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Making third person character walk with mouse scroll input.

What im trying to accomplish is, the default character for the third person project has a walk state as i can see. And i can see in the character movement component that you can set the max walk speed, and once you lower that enough he begins to walk.

Im trying to make it so that if you SCROLL the mouse wheel down a notch, it will make him move a little slower. And then if you move it down one more notch, he will slow down even more. I want to have about 3-4 levels of this, with the lowest one being a steady walk. And then do the same thing, except scrolling up each notch to bring him back to normal speed. Similar to how splinter cell chaos theory on pc is with default controls.

How can i do this with blueprints?

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asked Apr 11 '14 at 03:25 AM in Blueprint Scripting

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Leetums
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Hey Leetmus,

I've created a solution which will allow you to easily change to your settings. You will need to create two variable floats. One will be for Max Speed, the other will be for Variable Speed. By changing the Make Literal Float to 150, and then changing the Max Speed to something that it can be divided by. So lets say 600 / 4 = 150, you can go up and down between the range. I tried doing it with floats to eliminate the math, but something with the expression isn't accurate enough to allow such. Maybe I'm doing something wrong but I'll have to try it out another time. Either way, I hope this works well for you.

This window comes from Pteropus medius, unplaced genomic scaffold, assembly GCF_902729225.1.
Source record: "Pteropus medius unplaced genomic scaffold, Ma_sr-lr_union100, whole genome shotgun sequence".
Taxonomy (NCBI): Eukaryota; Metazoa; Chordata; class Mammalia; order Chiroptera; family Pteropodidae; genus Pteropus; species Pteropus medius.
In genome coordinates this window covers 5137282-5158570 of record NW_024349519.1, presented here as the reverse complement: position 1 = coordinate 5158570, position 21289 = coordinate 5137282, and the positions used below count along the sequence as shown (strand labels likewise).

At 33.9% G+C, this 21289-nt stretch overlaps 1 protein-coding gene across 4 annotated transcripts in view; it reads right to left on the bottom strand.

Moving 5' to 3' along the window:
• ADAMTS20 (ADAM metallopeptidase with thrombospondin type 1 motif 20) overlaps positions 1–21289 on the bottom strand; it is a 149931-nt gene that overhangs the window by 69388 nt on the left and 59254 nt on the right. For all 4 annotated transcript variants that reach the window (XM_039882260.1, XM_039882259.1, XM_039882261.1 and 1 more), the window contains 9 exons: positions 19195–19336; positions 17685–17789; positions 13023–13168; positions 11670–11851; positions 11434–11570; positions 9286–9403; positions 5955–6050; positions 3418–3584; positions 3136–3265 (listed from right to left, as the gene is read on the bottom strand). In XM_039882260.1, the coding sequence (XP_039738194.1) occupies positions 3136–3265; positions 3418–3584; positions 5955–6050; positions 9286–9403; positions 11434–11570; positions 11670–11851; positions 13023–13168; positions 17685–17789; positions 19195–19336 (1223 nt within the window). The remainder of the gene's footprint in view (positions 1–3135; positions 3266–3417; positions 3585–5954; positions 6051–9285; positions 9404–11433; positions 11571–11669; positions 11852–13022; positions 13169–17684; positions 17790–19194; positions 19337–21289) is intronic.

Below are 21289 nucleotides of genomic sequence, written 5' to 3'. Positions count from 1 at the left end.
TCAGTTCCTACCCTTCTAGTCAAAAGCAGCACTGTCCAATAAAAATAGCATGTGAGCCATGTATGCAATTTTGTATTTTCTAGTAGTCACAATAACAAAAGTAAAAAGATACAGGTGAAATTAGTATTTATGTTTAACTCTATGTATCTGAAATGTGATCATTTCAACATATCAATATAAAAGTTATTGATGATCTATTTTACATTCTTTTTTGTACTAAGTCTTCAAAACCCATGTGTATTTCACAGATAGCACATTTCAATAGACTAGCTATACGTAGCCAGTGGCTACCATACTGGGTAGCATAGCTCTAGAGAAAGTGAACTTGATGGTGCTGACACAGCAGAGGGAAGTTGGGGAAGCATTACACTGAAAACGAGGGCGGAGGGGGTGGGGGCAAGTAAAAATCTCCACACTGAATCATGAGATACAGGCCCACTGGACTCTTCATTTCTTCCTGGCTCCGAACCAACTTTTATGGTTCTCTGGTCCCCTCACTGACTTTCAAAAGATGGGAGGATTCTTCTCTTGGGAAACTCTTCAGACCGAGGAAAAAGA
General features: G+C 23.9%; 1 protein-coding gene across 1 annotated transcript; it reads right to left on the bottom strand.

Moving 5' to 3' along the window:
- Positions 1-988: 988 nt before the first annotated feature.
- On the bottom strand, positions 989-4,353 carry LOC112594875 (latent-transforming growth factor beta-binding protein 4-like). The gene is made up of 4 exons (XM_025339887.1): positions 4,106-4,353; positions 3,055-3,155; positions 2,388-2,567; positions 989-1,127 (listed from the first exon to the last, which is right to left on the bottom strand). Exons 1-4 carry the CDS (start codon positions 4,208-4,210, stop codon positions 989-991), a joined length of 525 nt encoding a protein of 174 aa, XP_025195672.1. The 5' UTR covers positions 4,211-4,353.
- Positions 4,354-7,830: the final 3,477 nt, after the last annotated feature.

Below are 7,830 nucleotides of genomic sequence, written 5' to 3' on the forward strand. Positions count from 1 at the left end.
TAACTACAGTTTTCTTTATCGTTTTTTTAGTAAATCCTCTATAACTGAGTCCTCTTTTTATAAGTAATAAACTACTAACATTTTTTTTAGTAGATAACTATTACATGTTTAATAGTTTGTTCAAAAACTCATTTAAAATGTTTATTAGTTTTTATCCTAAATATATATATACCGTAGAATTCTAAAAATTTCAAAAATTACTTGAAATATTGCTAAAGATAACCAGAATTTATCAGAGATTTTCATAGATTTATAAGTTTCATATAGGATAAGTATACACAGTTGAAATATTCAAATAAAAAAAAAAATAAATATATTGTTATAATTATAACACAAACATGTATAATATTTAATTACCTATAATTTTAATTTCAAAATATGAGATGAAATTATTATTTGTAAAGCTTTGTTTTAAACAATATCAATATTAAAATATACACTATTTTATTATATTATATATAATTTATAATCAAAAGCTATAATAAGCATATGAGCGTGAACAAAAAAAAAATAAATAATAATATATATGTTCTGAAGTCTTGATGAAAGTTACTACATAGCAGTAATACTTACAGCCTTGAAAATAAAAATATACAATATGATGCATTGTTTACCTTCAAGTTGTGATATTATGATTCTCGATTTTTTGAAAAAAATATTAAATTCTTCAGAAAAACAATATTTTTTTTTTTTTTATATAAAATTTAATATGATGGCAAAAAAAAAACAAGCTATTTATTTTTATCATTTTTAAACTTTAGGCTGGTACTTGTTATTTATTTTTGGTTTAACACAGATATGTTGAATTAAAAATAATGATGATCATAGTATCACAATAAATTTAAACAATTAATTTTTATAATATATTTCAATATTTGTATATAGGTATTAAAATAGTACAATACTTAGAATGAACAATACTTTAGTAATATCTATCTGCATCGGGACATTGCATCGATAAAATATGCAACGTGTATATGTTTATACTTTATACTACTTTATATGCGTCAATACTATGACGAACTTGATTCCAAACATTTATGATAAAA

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answered Apr 11 '14 at 08:48 PM

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PeterLNewton
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avatar image Leetums Apr 12 '14 at 03:26 PM

This is so cool! Blows my mind how some of you guys come up with this stuff, im not the best programmer, so i usually struggle with making blueprints that work effectively. Never get compile errors, but usually it seems to just do nothing when i make a blueprint. Did some adjustments to the numbers and this is amazing, very very good for stealth games. Just for educational purposes what is the difference between a literal float, and a float? When i tried making this, i was using all floats, i wouldnt have thought of making a literal float. Could you educate me a little bit?

avatar image PeterLNewton Apr 13 '14 at 02:46 AM

I was happy to have come up with something nice. The difference is that the value is the source. Its exactly how its written to the machine. So for example, how we link the "Variable Speed" to another float. That wouldn't be literal because its value is pointing somewhere else within the machine. Making floats by using Float + Float then linking the output is also not a literal float. But the values within the individual Float + Float values, assuming it not linked are literal.

I would suggest going through the examples and studying what Epic and their team does in Blueprint. That is how I found out about it and how I've learned thus far.

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